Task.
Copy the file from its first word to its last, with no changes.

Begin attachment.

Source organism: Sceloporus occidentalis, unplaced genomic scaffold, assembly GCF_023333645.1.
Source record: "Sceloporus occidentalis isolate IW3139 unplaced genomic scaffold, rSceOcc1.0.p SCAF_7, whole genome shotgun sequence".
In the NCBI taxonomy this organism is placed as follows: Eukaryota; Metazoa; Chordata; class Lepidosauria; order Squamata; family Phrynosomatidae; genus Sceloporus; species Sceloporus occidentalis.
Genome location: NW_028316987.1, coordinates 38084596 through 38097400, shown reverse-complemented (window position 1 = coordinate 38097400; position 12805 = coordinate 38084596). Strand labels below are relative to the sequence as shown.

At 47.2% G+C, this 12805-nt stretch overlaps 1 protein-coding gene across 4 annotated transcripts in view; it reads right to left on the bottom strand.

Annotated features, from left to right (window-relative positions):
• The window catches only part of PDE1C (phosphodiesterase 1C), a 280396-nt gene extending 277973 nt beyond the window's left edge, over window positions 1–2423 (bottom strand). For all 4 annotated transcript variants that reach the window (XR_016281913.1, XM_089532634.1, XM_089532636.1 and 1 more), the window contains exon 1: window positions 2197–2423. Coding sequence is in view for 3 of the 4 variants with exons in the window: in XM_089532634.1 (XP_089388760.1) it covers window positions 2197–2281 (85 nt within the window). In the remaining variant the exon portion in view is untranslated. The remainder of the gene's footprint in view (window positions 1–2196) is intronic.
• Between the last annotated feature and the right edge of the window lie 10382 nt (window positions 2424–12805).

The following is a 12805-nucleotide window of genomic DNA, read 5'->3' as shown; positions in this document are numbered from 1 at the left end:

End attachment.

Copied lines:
Source organism: Sceloporus occidentalis, unplaced genomic scaffold, assembly GCF_023333645.1.
Source record: "Sceloporus occidentalis isolate IW3139 unplaced genomic scaffold, rSceOcc1.0.p SCAF_7, whole genome shotgun sequence".
In the NCBI taxonomy this organism is placed as follows: Eukaryota; Metazoa; Chordata; class Lepidosauria; order Squamata; family Phrynosomatidae; genus Sceloporus; species Sceloporus occidentalis.
Genome location: NW_028316987.1, coordinates 38084596 through 38097400, shown reverse-complemented (window position 1 = coordinate 38097400; position 12805 = coordinate 38084596). Strand labels below are relative to the sequence as shown.

At 47.2% G+C, this 12805-nt stretch overlaps 1 protein-coding gene across 4 annotated transcripts in view; it reads right to left on the bottom strand.

Annotated features, from left to right (window-relative positions):
• The window catches only part of PDE1C (phosphodiesterase 1C), a 280396-nt gene extending 277973 nt beyond the window's left edge, over window positions 1–2423 (bottom strand). For all 4 annotated transcript variants that reach the window (XR_016281913.1, XM_089532634.1, XM_089532636.1 and 1 more), the window contains exon 1: window positions 2197–2423. Coding sequence is in view for 3 of the 4 variants with exons in the window: in XM_089532634.1 (XP_089388760.1) it covers window positions 2197–2281 (85 nt within the window). In the remaining variant the exon portion in view is untranslated. The remainder of the gene's footprint in view (window positions 1–2196) is intronic.
• Between the last annotated feature and the right edge of the window lie 10382 nt (window positions 2424–12805).

The following is a 12805-nucleotide window of genomic DNA, read 5'->3' as shown; positions in this document are numbered from 1 at the left end: